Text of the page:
After my post about teaching computer basics, one of the comments reminded me of another service that I offer at my library that I love to do: one on one assistance. Initially, it started as something specifically for people needing help with their unemployment and job hunting. Whether it was writing a resume or brainstorming new search strategies, I would sit down with a patron for thirty to sixty minutes and focus on the help that they needed. Over time, I extended to computer help and now I offer assistance with anything. (Ok, nearly anything within knowledge and reason, but I’m not topic limited anymore.)
The good thing about one-on-one style help is that it is nothing new to libraries nor is it limited by library types. Research consultations at the academic level and individualized instruction at the school level already embrace the benefits of one on one sessions. But if you are working at a library that doesn’t do one on one or considers it unfeasible, I have some reasons for you to consider (or reconsider) offering it.
- Time (and Staffing) Went Spent
For one on one sessions, it works at any library size level. Even if your library is small enough not to offer group computer classes, all you need is a single computer and two chairs. In accepting appointments, you can block off time so you can adjust staffing and coverage accordingly. In a pinch, that person can be asked to help out with a major issue or deal with a problem. The bottom line is that it can work within staff schedules and not tie them up for undue periods of time.
- Personal Tailored Sessions
In setting up the appointment, staff can determine what help they need and what their skill level is. In prepping for the session (if any is required), they can try to meet those needs as well as presenting it in a manner that is appropriate for the patron. In focusing on the individual, a topic can be presented in the most approachable way. As the session progresses, changes can be made on the fly to accommodate questions and/or further needs.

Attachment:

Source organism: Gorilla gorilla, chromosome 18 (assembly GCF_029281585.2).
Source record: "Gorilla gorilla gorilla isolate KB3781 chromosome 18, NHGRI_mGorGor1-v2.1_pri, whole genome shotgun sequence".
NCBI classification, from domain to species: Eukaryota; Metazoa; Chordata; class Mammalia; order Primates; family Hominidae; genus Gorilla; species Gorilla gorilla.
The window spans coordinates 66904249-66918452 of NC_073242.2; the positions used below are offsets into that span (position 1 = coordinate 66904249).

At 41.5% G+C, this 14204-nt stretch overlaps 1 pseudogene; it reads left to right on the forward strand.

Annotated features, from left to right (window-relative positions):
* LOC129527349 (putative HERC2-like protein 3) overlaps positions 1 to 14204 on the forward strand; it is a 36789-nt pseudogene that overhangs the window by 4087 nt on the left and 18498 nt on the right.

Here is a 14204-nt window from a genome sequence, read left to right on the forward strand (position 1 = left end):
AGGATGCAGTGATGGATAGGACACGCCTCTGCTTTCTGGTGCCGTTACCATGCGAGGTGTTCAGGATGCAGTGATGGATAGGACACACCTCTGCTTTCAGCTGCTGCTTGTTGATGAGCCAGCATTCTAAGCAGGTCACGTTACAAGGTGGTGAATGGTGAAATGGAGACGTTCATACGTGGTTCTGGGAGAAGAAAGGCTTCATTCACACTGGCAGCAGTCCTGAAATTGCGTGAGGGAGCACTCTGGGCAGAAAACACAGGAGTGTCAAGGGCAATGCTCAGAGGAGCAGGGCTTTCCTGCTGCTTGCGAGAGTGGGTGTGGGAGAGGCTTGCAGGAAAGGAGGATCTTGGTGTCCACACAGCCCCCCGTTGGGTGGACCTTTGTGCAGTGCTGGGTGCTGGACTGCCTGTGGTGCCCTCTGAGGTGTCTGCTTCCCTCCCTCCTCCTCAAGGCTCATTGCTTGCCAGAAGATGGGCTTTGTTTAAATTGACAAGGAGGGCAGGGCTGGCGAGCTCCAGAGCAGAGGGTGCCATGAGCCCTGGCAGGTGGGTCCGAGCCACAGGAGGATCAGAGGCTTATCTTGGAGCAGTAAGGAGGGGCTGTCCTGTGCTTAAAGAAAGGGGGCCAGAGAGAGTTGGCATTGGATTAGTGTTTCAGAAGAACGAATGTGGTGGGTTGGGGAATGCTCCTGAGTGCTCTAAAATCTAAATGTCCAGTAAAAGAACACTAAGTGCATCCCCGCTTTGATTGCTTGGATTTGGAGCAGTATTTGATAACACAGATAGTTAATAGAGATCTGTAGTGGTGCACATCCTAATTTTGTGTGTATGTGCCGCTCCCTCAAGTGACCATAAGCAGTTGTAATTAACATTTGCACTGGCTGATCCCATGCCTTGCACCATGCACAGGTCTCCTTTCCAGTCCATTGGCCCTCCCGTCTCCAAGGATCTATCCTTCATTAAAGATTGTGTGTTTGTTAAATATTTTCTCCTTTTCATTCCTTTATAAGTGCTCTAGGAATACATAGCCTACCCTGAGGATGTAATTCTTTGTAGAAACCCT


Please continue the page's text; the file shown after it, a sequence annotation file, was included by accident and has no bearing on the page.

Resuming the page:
In addition, it puts a staff member in a more casual context with the patron where they can open up about the topic. Unlike the group setting, people will be more frank about their questions or issues in the one on one setting. This further deepens the connection and allows me to teach towards their strengths and issues.
- Increases the Number of Computer Topics Offered for Instruction
For groups, I teach a basic computer class, an email one, an internet searching, and a Facebook class at the moment. (I’m going to offer Google Plus in the fall.) For the individual, I offer the same topics as well as teaching Twitter, LinkedIn, Microsoft Office, and other internet odds and ends. I could offer these other topics as group classes, but I haven’t had much interest from my community to sustain it as a regular group offering. In offering it as a one-on-one session, I keep all the preparation that I did for those classes and be able to say that it is one of the topics we offer instruction on at the library.
- Just Plain Good Customer Service
To me, it is advocacy and marketing all rolled into one as a hidden layer to the session. It allows me to put a face on the library for the patron, to make one more slightly deeper connection in the community, and gives me chances to mention other materials and services as they apply to the session. It’s a very soft sell style, for certain, but it lets me throw out something they might not know about. Furthermore, the one on one sessions offer something that is heavily advertised in parts of the retail world: personalized attention. With all of the automation and technology out there, the one on one sessions take it in the other direction by giving someone your full effort. In a world where a common complaint is how impersonal it is, it really makes a difference.
While I call it one on one help, I’ve helped people in pairs (friends, business partners) and even a trio (a group of local YA authors). The key strength and ultimate selling point is the flexibility of the classes. It can accommodate tough schedules, little or no budget, and any level of computer skill or need. It allows me to take a request for help, fit it into my duties and scheduling, and meet the need. I don’t simply tell people I don’t have time to help them at the computer when they ask for something that is complicated; I tell them that I don’t have time right now to do so and ask them if they would be interested in an appointment. It becomes a personal challenge to see if I can help them with their topic or get them to make an appointment.
One on one appointments work because they offer individual and tailored attention, expand the number of instruction topics, and create the opportunity to make a deeper connection with a library patron.
If your library doesn’t offer these sessions, I would encourage them to do so and I’d be willing to help answer any questions or concerns as it relates to this service. You can leave a comment here or contact me through Twitter, Facebook, or Google Plus as found on the right sidebar of this blog.
That’s right. I’m offering a one on one session about one on one sessions. Because I believe anyone can do it.